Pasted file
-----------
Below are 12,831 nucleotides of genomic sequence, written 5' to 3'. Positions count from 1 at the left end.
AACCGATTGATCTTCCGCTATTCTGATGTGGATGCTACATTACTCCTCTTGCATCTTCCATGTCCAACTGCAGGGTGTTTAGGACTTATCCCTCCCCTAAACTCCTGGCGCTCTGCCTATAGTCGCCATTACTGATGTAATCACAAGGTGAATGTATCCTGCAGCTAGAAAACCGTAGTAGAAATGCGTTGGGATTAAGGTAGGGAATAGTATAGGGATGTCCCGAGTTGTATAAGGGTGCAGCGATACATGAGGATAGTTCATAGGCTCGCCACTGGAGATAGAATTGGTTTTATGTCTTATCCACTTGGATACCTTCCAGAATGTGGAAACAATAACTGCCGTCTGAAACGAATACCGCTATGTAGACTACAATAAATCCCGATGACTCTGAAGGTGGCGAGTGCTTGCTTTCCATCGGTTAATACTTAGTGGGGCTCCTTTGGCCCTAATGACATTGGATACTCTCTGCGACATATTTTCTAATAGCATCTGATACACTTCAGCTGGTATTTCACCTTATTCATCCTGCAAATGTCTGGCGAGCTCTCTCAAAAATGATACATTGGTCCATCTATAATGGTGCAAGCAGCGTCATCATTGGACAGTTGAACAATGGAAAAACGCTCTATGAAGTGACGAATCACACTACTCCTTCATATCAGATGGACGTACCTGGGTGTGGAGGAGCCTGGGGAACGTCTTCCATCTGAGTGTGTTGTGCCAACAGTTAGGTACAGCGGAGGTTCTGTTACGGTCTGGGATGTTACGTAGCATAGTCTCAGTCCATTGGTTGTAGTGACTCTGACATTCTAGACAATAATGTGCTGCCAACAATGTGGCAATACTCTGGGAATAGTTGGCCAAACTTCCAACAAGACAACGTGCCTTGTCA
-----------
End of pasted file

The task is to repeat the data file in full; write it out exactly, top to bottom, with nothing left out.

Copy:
Below are 12,831 nucleotides of genomic sequence, written 5' to 3'. Positions count from 1 at the left end.
AACCGATTGATCTTCCGCTATTCTGATGTGGATGCTACATTACTCCTCTTGCATCTTCCATGTCCAACTGCAGGGTGTTTAGGACTTATCCCTCCCCTAAACTCCTGGCGCTCTGCCTATAGTCGCCATTACTGATGTAATCACAAGGTGAATGTATCCTGCAGCTAGAAAACCGTAGTAGAAATGCGTTGGGATTAAGGTAGGGAATAGTATAGGGATGTCCCGAGTTGTATAAGGGTGCAGCGATACATGAGGATAGTTCATAGGCTCGCCACTGGAGATAGAATTGGTTTTATGTCTTATCCACTTGGATACCTTCCAGAATGTGGAAACAATAACTGCCGTCTGAAACGAATACCGCTATGTAGACTACAATAAATCCCGATGACTCTGAAGGTGGCGAGTGCTTGCTTTCCATCGGTTAATACTTAGTGGGGCTCCTTTGGCCCTAATGACATTGGATACTCTCTGCGACATATTTTCTAATAGCATCTGATACACTTCAGCTGGTATTTCACCTTATTCATCCTGCAAATGTCTGGCGAGCTCTCTCAAAAATGATACATTGGTCCATCTATAATGGTGCAAGCAGCGTCATCATTGGACAGTTGAACAATGGAAAAACGCTCTATGAAGTGACGAATCACACTACTCCTTCATATCAGATGGACGTACCTGGGTGTGGAGGAGCCTGGGGAACGTCTTCCATCTGAGTGTGTTGTGCCAACAGTTAGGTACAGCGGAGGTTCTGTTACGGTCTGGGATGTTACGTAGCATAGTCTCAGTCCATTGGTTGTAGTGACTCTGACATTCTAGACAATAATGTGCTGCCAACAATGTGGCAATACTCTGGGAATAGTTGGCCAAACTTCCAACAAGACAACGTGCCTTGTCA